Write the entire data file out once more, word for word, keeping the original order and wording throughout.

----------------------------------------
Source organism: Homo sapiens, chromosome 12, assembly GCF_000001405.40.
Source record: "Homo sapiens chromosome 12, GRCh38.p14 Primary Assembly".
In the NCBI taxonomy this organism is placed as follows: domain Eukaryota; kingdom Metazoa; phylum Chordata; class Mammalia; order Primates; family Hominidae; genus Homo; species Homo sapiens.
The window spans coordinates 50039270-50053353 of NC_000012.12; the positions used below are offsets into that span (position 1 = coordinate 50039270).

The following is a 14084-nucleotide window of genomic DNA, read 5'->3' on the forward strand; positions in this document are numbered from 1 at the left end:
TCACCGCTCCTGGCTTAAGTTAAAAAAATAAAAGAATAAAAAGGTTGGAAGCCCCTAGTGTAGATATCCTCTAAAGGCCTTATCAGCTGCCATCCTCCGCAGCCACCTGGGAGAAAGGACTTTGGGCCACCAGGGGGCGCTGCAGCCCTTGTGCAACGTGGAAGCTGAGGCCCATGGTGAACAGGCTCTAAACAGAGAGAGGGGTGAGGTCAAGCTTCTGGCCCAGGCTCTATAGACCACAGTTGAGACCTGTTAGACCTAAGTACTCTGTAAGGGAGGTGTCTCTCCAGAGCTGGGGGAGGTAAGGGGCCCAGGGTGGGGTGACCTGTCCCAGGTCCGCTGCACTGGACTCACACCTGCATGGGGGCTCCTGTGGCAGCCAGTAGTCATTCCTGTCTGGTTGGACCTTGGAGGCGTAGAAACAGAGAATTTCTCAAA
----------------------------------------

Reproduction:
Source organism: Homo sapiens, chromosome 12, assembly GCF_000001405.40.
Source record: "Homo sapiens chromosome 12, GRCh38.p14 Primary Assembly".
In the NCBI taxonomy this organism is placed as follows: domain Eukaryota; kingdom Metazoa; phylum Chordata; class Mammalia; order Primates; family Hominidae; genus Homo; species Homo sapiens.
The window spans coordinates 50039270-50053353 of NC_000012.12; the positions used below are offsets into that span (position 1 = coordinate 50039270).

The following is a 14084-nucleotide window of genomic DNA, read 5'->3' on the forward strand; positions in this document are numbered from 1 at the left end:
TCACCGCTCCTGGCTTAAGTTAAAAAAATAAAAGAATAAAAAGGTTGGAAGCCCCTAGTGTAGATATCCTCTAAAGGCCTTATCAGCTGCCATCCTCCGCAGCCACCTGGGAGAAAGGACTTTGGGCCACCAGGGGGCGCTGCAGCCCTTGTGCAACGTGGAAGCTGAGGCCCATGGTGAACAGGCTCTAAACAGAGAGAGGGGTGAGGTCAAGCTTCTGGCCCAGGCTCTATAGACCACAGTTGAGACCTGTTAGACCTAAGTACTCTGTAAGGGAGGTGTCTCTCCAGAGCTGGGGGAGGTAAGGGGCCCAGGGTGGGGTGACCTGTCCCAGGTCCGCTGCACTGGACTCACACCTGCATGGGGGCTCCTGTGGCAGCCAGTAGTCATTCCTGTCTGGTTGGACCTTGGAGGCGTAGAAACAGAGAATTTCTCAAA